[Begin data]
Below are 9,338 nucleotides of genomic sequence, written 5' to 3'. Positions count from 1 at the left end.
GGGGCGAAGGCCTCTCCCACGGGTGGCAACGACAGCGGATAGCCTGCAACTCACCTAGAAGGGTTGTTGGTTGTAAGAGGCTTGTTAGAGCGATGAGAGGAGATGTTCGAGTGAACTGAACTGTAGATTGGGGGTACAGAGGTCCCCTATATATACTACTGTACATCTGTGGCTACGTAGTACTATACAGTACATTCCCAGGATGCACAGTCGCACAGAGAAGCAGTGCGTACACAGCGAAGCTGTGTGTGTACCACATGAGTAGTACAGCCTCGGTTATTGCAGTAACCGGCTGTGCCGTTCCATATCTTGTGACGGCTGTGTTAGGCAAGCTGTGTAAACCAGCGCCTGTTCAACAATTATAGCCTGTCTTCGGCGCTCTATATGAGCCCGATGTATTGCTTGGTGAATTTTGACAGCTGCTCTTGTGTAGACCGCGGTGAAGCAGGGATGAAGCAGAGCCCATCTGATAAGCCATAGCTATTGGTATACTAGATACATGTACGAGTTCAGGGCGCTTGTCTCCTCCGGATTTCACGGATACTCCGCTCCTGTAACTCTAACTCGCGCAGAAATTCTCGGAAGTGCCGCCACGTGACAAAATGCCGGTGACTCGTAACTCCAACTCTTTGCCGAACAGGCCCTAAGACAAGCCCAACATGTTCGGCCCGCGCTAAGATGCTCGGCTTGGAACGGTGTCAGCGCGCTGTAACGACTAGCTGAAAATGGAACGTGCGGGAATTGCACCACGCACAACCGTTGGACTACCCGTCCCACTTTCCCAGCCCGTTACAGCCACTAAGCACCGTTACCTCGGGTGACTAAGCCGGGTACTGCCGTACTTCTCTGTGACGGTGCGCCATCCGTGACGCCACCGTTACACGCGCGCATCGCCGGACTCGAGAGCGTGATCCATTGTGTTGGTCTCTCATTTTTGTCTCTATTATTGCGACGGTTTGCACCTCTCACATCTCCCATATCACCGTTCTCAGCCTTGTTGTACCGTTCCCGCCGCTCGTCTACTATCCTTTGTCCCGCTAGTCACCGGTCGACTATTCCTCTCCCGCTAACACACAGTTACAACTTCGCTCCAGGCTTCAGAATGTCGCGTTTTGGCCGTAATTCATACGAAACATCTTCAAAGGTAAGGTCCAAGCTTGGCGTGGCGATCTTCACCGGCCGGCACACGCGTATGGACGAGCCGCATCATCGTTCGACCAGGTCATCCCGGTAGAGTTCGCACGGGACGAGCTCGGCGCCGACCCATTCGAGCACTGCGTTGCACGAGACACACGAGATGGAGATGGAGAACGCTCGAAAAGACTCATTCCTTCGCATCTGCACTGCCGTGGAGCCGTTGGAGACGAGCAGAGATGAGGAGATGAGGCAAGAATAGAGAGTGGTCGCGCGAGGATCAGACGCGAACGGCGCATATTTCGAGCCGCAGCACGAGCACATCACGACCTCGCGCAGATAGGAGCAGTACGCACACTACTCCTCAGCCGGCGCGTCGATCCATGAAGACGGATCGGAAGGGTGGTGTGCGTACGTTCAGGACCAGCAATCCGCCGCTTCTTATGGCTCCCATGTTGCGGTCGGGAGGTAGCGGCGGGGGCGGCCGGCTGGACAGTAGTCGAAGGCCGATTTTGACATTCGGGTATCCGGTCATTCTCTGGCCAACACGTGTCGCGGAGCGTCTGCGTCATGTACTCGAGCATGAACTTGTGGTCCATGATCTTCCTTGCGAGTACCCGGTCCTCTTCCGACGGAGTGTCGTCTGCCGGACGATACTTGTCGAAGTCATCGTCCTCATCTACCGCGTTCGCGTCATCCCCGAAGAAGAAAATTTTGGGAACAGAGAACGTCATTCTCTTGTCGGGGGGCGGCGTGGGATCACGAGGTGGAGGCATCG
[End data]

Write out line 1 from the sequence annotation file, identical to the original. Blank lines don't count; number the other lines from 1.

Below are 9,338 nucleotides of genomic sequence, written 5' to 3'. Positions count from 1 at the left end.